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Publication numberUS7343837 B1
Publication typeGrant
Application numberUS 11/521,415
Publication dateMar 18, 2008
Filing dateSep 15, 2006
Priority dateSep 15, 2006
Fee statusPaid
Also published asUS20080066587
Publication number11521415, 521415, US 7343837 B1, US 7343837B1, US-B1-7343837, US7343837 B1, US7343837B1
InventorsJames Anthony Domanico, Joseph Allen Domanico
Original AssigneeJames Anthony Domanico, Joseph Allen Domanico
Export CitationBiBTeX, EndNote, RefMan
External Links: USPTO, USPTO Assignment, Espacenet
Multi-plane flexible handle for ratchets and wrenches
US 7343837 B1
An improved wrench for loosening and tightening objects having flexibility in two different planes of movement. The flexible drive wrench consists of an adjustable handle capable of rotating to achieve different angles along with a flexible shaft comprising of numerous steel links. The handle rotates around the flexible links when the release is engaged and locks when the release is disengaged. In addition, the steel links allow for flexibility along another plane of movement. Numerous links are connected together to form a flexible wrench by inserting a stud with a rounded end into the slotted cavity of the next link with a mushroom head steel pin connecting them. To the last link of the flexible wrench is connected a link with an open-end wrench head, closed-end wrench head, ratcheting head, or other fastening tool head for the removal of fasteners such as bolts, nuts, and other fasteners. The combination of the two planes of movement allows for a greater degree of flexibility in reaching small or confined areas with a wrench.
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1. A flexible wrench capable of movement on two planes, comprising a segmented section and an angularly adjustable handle, the segmented section including a series of at least three links such that it is flexible in a plane perpendicular to the plane of rotation of the wrench, wherein:
said links are configured such that said segmented section is capable of flexing at least 180 degrees;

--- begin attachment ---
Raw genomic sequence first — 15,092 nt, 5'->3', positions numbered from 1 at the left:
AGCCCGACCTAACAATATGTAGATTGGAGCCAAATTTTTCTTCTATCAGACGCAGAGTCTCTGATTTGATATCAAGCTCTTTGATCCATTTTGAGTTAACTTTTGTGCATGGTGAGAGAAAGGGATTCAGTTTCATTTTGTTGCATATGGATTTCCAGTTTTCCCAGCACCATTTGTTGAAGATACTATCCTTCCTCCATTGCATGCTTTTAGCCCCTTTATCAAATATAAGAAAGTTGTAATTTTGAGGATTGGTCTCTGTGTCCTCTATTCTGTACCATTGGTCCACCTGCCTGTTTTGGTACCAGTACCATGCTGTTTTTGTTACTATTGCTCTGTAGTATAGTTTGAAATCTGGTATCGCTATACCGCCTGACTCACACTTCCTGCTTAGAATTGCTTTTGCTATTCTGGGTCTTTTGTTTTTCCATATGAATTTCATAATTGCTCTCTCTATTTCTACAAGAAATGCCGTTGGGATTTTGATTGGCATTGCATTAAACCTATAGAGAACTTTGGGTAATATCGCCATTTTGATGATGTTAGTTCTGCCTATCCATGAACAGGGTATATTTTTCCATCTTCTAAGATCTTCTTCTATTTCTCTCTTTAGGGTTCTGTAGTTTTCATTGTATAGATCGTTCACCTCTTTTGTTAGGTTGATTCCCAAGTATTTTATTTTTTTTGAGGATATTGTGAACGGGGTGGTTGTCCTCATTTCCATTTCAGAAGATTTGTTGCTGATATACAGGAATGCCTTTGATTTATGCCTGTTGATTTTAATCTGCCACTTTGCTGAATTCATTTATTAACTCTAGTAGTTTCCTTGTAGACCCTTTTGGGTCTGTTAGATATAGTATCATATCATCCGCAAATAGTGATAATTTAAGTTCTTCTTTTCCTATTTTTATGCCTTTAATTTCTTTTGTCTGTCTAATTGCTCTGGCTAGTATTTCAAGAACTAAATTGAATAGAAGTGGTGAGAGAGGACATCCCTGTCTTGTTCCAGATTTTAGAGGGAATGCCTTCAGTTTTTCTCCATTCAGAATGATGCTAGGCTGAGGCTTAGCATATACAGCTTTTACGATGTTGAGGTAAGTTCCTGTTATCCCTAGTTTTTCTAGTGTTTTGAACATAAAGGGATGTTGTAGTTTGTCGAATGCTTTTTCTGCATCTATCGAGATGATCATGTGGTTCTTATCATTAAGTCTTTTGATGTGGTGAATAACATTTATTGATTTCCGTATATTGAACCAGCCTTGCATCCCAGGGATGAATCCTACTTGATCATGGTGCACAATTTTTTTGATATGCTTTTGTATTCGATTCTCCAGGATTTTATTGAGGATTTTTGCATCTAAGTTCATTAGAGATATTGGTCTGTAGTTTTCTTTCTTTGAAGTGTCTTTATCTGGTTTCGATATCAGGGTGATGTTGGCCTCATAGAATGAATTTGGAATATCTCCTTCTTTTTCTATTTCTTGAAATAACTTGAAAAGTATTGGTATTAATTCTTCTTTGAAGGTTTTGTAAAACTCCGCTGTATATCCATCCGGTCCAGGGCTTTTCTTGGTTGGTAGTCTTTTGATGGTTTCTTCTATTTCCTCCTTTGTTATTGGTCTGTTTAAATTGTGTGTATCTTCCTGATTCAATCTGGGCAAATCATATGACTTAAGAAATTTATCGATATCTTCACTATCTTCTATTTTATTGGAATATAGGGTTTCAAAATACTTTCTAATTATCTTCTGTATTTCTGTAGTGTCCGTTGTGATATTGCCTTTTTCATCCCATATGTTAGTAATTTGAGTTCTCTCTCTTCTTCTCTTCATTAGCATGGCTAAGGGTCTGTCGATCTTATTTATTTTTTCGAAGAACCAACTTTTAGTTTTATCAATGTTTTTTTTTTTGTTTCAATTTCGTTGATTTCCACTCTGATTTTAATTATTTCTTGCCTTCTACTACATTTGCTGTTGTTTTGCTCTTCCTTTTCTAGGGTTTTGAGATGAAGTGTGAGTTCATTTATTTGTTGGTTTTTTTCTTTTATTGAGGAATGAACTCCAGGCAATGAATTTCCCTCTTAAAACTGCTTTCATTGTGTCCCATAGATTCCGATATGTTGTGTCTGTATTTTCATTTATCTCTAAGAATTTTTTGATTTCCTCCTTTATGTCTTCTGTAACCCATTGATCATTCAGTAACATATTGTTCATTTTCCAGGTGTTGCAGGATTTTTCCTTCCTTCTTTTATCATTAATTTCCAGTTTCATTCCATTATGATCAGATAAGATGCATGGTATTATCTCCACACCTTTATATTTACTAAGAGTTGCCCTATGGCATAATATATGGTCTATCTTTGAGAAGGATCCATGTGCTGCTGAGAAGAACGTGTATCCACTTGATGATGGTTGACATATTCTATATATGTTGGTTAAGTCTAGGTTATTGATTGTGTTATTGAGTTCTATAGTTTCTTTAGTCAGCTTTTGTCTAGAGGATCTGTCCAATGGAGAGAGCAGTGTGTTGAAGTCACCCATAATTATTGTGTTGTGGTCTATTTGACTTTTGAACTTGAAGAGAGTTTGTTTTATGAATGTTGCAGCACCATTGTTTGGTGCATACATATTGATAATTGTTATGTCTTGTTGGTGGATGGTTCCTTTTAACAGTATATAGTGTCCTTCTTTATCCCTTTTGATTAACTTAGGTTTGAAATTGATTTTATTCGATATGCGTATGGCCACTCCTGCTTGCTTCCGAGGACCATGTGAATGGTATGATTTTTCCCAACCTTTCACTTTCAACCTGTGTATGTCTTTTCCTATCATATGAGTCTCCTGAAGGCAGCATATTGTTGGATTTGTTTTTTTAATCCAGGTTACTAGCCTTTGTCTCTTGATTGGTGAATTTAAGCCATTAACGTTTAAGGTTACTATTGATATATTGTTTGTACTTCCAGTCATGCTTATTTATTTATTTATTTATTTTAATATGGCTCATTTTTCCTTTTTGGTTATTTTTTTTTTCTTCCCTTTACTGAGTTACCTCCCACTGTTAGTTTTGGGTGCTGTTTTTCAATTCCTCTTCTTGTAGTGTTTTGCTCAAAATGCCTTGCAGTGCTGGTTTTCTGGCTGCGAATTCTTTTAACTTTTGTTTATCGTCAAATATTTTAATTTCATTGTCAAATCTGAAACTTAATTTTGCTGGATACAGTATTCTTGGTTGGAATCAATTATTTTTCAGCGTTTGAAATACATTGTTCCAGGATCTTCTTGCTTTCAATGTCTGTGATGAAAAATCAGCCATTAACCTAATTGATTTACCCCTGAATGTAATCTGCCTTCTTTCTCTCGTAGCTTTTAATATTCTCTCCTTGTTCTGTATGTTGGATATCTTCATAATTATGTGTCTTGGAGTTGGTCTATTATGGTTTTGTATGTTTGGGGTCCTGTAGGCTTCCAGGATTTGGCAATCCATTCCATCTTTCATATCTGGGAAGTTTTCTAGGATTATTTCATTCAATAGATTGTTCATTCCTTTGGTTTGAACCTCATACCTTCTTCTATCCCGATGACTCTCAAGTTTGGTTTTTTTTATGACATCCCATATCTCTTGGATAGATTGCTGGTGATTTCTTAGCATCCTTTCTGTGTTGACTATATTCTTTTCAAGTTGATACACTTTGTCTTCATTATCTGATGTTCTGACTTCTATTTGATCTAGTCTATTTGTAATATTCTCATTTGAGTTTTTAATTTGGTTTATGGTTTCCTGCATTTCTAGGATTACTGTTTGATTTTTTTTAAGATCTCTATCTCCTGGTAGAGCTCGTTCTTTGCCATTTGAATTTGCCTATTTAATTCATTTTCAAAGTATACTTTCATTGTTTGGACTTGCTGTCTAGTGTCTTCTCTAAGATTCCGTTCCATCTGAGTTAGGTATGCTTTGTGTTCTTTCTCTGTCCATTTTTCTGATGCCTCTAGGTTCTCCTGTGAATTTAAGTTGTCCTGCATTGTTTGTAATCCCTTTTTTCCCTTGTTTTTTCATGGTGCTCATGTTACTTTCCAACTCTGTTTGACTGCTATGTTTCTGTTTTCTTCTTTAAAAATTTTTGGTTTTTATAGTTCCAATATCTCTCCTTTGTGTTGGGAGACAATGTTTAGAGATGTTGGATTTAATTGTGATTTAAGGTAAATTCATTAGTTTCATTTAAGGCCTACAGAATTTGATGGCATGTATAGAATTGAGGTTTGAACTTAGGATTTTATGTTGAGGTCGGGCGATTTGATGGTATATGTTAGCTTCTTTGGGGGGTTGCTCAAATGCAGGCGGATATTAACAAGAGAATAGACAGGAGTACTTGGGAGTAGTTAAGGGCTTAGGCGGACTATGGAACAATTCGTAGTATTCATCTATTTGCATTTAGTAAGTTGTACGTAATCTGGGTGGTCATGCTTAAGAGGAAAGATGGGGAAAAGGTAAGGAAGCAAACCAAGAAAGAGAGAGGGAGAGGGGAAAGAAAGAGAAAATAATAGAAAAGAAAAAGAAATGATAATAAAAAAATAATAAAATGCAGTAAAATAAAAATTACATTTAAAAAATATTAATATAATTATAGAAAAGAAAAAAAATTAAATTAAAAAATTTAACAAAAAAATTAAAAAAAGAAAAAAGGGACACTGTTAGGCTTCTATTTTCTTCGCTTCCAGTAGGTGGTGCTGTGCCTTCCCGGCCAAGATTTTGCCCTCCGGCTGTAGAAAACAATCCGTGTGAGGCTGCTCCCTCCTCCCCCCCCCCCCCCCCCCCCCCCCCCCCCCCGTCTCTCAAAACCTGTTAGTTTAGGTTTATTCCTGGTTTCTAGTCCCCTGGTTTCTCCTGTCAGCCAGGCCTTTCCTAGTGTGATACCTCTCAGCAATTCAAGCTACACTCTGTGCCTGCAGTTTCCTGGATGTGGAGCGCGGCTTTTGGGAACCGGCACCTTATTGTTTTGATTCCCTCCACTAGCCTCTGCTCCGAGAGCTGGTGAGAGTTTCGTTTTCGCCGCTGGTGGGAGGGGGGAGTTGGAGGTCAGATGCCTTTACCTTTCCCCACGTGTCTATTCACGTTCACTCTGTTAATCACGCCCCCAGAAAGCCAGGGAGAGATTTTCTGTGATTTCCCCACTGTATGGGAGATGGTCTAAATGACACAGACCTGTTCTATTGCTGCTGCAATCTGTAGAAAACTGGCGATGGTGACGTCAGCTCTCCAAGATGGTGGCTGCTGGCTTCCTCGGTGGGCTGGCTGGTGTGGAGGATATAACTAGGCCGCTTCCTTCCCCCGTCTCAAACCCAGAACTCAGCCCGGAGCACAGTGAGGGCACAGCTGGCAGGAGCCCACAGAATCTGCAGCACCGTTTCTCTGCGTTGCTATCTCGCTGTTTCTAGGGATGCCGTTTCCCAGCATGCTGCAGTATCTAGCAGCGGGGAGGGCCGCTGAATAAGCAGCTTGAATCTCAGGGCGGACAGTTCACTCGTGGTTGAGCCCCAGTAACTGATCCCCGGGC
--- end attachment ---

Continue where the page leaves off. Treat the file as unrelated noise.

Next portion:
said segmented section further including a link having a rotating locking stud comprising a plurality of locking-pin cavities located on an outer radius of said rotating locking stud, and an axis hole located in the center of said rotating locking stud;
said handle comprising a slotted handle cavity located at an end thereof for receiving and pivotally connecting said handle to said rotating locking stud; a through hole located at a center of said slotted handle cavity; a locking pin; and a locking pin spring located inside said adjustable handle immediately above said slotted handle cavity and substantially near one side of said slotted handle cavity; wherein said adjustable handle rotates a minimum of 180 degrees; and,
said adjustable handle rotates on one plane of movement and said segmented section flexes on another plane of movement in said wrench body.
2. The flexible wrench according to claim 1 wherein said segmented section further includes a tool head located at an end opposite said rotating locking stud.

Not Applicable


Not Applicable


1. Field of Invention

This invention relates to hand tools specifically to ratchets and wrenches that are used for tightening and loosening bolts and nuts.

2. Background of the Invention

Ratchet wrenches are commonly used to remove nuts and bolts without ever having to lift the wrench from the nut or bolt. Such wrenches work well for rapidly removing nuts and bolts; however, mechanics and other uses of wrenches have difficulty using them in confined or difficult-to-reach locations. In such situations, traditional rigid wrenches are difficult or impossible to use. The problem has been partially solved by a number of different inventions. Inventors created several types of pivoting handles that were designed to create a greater degree of flexibility. U.S. Pat. No. 6,336,383 to Hung (2002) discloses a relatively complex pivot that is bendable about multiple axes to have various configurations for easy use in different limited-space conditions. However, wrenches with such limited pivot points do not contain a great deal of flexibility necessary in many situations. Similarly, U.S. Pat. No. 6,216,567 to Hu (2001) also has a pivot point, however, it only pivots in one place, further limiting its range of maneuverability.

Other inventors have tried to solve the problem of difficult-to-reach bolts and nuts with limited success. U.S. Pat. No. 2,978,938 to Nalley (1961) had two separate pivot points at either end of an adjustable wrench. While this wrench provides for an added degree of flexibility to some degree, it does not allow for a great degree of flexibility in the wrench handle, and it only has one plane of movement. U.S. Pat. No. 6,314,844 to Warner (2001) had one pivoting point for use on an Allen wrench which allows for different drive angles and a greater deal of portability when stored, but it still does not provide a great deal of flexibility or movement on more than one plane.